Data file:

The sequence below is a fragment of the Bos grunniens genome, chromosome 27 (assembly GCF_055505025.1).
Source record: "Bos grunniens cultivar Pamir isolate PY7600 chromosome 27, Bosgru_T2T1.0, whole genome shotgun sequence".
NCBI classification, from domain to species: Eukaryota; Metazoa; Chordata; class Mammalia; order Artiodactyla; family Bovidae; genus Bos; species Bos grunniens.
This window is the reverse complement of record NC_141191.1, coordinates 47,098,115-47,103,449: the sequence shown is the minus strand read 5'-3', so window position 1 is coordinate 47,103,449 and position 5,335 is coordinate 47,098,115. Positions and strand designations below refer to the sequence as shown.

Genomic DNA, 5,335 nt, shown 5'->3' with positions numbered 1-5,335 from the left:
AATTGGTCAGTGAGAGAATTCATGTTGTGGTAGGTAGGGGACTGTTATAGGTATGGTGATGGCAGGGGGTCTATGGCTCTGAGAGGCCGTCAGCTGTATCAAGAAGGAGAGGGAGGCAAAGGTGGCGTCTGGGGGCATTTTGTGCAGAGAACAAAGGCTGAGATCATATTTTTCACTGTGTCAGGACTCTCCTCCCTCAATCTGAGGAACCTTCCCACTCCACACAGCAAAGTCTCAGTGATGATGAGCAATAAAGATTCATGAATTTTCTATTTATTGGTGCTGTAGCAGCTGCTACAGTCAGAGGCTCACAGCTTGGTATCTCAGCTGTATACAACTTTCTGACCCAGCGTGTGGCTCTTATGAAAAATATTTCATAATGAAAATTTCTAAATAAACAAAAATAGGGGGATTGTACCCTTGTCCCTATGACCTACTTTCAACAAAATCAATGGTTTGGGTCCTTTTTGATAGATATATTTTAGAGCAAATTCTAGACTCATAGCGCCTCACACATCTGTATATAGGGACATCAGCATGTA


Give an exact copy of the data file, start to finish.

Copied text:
The sequence below is a fragment of the Bos grunniens genome, chromosome 27 (assembly GCF_055505025.1).
Source record: "Bos grunniens cultivar Pamir isolate PY7600 chromosome 27, Bosgru_T2T1.0, whole genome shotgun sequence".
NCBI classification, from domain to species: Eukaryota; Metazoa; Chordata; class Mammalia; order Artiodactyla; family Bovidae; genus Bos; species Bos grunniens.
This window is the reverse complement of record NC_141191.1, coordinates 47,098,115-47,103,449: the sequence shown is the minus strand read 5'-3', so window position 1 is coordinate 47,103,449 and position 5,335 is coordinate 47,098,115. Positions and strand designations below refer to the sequence as shown.

Genomic DNA, 5,335 nt, shown 5'->3' with positions numbered 1-5,335 from the left:
AATTGGTCAGTGAGAGAATTCATGTTGTGGTAGGTAGGGGACTGTTATAGGTATGGTGATGGCAGGGGGTCTATGGCTCTGAGAGGCCGTCAGCTGTATCAAGAAGGAGAGGGAGGCAAAGGTGGCGTCTGGGGGCATTTTGTGCAGAGAACAAAGGCTGAGATCATATTTTTCACTGTGTCAGGACTCTCCTCCCTCAATCTGAGGAACCTTCCCACTCCACACAGCAAAGTCTCAGTGATGATGAGCAATAAAGATTCATGAATTTTCTATTTATTGGTGCTGTAGCAGCTGCTACAGTCAGAGGCTCACAGCTTGGTATCTCAGCTGTATACAACTTTCTGACCCAGCGTGTGGCTCTTATGAAAAATATTTCATAATGAAAATTTCTAAATAAACAAAAATAGGGGGATTGTACCCTTGTCCCTATGACCTACTTTCAACAAAATCAATGGTTTGGGTCCTTTTTGATAGATATATTTTAGAGCAAATTCTAGACTCATAGCGCCTCACACATCTGTATATAGGGACATCAGCATGTA